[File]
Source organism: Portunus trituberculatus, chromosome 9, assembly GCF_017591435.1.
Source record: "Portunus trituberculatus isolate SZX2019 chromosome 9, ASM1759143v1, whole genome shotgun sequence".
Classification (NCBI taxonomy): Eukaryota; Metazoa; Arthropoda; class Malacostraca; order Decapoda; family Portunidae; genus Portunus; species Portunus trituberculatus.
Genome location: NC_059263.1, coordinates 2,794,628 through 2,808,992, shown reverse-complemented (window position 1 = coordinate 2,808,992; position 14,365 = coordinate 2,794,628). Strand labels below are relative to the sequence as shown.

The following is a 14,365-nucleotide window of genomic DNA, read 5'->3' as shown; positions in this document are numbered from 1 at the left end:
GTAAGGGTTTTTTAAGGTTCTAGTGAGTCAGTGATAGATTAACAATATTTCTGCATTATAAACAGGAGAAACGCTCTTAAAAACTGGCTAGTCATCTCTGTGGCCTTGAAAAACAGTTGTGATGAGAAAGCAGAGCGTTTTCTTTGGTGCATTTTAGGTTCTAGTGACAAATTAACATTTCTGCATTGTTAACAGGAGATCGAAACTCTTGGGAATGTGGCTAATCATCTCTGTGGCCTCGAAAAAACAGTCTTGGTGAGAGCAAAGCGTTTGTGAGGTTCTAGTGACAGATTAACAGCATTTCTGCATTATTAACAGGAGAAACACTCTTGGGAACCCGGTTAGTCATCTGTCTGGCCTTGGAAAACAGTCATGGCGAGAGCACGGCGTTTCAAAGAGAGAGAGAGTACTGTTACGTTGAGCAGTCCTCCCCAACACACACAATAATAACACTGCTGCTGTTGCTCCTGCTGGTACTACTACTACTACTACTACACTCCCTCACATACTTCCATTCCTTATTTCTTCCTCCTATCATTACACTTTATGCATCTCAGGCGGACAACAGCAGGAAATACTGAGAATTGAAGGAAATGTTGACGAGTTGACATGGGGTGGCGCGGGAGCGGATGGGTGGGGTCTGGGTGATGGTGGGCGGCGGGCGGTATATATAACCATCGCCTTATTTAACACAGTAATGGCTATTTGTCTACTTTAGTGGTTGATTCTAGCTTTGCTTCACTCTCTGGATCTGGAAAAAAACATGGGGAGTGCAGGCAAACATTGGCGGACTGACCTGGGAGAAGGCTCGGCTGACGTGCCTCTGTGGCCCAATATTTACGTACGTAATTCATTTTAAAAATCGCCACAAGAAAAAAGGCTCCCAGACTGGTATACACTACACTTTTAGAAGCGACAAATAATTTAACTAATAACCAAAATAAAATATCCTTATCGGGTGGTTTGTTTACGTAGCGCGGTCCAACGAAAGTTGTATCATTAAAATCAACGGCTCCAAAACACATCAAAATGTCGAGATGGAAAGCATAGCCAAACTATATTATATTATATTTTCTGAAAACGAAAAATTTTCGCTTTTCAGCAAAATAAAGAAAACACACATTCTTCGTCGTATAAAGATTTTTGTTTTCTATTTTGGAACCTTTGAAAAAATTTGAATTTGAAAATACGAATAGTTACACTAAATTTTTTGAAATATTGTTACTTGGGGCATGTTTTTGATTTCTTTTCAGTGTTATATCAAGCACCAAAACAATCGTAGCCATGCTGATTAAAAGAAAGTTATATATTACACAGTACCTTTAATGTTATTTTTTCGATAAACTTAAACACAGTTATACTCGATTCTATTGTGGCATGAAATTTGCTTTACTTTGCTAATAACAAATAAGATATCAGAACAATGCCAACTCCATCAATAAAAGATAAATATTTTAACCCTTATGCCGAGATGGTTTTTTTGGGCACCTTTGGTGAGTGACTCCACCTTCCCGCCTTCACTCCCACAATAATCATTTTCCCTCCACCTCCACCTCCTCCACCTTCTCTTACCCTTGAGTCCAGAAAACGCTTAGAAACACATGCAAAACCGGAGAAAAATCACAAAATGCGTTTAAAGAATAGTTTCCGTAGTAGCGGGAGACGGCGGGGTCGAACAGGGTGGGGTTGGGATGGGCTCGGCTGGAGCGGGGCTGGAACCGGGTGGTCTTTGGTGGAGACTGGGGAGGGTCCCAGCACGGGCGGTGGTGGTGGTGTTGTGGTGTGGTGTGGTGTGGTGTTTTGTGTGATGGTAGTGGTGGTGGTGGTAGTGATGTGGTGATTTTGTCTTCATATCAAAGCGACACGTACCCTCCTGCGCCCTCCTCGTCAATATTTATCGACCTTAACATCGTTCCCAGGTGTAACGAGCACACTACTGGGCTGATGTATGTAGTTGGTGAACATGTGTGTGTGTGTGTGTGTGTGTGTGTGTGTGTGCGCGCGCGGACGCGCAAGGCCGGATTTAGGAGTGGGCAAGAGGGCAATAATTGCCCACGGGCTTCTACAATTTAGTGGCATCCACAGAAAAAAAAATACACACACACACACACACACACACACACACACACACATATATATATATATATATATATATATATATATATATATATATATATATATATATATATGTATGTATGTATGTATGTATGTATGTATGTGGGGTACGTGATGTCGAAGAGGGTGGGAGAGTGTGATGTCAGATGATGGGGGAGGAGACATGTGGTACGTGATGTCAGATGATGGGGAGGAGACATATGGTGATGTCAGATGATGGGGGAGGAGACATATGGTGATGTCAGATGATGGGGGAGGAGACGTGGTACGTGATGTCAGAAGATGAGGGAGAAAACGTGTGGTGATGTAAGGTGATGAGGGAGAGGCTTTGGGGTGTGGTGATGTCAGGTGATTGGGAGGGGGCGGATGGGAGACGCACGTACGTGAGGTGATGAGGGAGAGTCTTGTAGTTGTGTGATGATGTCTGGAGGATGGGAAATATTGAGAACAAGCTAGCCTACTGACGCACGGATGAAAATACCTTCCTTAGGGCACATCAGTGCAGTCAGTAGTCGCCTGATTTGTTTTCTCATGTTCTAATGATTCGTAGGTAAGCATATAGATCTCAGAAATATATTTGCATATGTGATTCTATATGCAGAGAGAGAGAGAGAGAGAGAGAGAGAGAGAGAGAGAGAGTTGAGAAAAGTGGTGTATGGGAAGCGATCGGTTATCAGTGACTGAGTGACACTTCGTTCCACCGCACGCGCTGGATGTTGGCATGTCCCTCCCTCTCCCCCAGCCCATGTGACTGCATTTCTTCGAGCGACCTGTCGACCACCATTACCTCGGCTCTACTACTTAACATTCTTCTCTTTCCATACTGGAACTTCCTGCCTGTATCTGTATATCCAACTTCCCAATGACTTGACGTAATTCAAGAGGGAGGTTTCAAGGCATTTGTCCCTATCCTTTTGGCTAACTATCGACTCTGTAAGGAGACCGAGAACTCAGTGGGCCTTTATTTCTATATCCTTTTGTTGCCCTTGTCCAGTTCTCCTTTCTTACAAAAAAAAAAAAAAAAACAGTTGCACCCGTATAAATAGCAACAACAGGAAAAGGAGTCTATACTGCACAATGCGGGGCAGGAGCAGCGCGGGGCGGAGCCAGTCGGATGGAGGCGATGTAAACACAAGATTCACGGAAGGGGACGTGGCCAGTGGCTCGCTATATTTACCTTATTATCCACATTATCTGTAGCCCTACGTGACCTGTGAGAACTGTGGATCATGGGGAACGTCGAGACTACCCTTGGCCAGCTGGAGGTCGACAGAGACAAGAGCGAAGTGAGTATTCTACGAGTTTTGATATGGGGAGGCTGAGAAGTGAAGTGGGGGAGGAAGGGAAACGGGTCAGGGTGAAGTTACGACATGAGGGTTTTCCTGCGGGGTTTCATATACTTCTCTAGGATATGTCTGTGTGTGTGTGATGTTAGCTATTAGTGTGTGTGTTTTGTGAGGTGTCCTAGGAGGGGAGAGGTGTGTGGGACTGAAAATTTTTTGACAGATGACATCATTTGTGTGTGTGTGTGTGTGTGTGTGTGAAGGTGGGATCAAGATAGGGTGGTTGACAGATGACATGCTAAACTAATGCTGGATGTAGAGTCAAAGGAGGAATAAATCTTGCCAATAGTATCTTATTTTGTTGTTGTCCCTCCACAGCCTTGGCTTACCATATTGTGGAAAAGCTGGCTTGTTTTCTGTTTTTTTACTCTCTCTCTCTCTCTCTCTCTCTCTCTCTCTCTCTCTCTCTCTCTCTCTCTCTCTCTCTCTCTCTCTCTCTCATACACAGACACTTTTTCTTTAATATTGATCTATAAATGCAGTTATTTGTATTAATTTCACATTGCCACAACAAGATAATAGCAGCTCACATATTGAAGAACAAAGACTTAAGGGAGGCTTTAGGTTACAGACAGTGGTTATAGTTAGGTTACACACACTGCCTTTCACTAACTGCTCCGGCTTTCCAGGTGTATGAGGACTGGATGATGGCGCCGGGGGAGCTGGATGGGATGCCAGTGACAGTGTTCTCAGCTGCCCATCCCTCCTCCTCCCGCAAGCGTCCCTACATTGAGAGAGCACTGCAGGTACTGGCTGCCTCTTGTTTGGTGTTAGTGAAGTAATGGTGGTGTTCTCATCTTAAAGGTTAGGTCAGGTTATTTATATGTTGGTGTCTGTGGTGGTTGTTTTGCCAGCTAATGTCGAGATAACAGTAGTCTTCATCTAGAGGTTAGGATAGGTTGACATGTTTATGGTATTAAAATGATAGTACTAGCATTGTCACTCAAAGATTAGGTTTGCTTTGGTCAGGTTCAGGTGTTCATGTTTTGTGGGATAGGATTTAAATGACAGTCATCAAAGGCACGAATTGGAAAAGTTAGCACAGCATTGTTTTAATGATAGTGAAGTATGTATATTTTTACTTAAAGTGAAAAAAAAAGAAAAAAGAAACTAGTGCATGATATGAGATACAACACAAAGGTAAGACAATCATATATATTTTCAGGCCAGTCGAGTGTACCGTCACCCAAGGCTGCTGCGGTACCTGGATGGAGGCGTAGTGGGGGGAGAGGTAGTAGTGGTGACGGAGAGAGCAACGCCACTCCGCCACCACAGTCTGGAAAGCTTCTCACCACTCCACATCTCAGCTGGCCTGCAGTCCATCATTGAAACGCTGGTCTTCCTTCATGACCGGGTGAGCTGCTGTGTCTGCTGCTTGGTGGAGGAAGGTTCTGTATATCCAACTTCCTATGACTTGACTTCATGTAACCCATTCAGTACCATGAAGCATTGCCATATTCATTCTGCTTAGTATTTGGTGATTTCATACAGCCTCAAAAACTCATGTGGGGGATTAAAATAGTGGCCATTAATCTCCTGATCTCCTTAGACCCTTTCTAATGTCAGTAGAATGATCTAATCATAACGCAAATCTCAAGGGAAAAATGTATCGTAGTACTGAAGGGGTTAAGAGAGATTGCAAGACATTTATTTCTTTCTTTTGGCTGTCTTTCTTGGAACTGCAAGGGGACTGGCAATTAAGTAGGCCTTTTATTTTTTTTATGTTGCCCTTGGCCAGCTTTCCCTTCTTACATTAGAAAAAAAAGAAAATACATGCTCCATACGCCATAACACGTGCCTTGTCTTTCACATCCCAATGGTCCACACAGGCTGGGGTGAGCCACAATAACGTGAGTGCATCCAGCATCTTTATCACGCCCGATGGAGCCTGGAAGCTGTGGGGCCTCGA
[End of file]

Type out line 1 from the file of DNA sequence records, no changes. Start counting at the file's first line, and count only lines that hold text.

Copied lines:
Source organism: Portunus trituberculatus, chromosome 9, assembly GCF_017591435.1.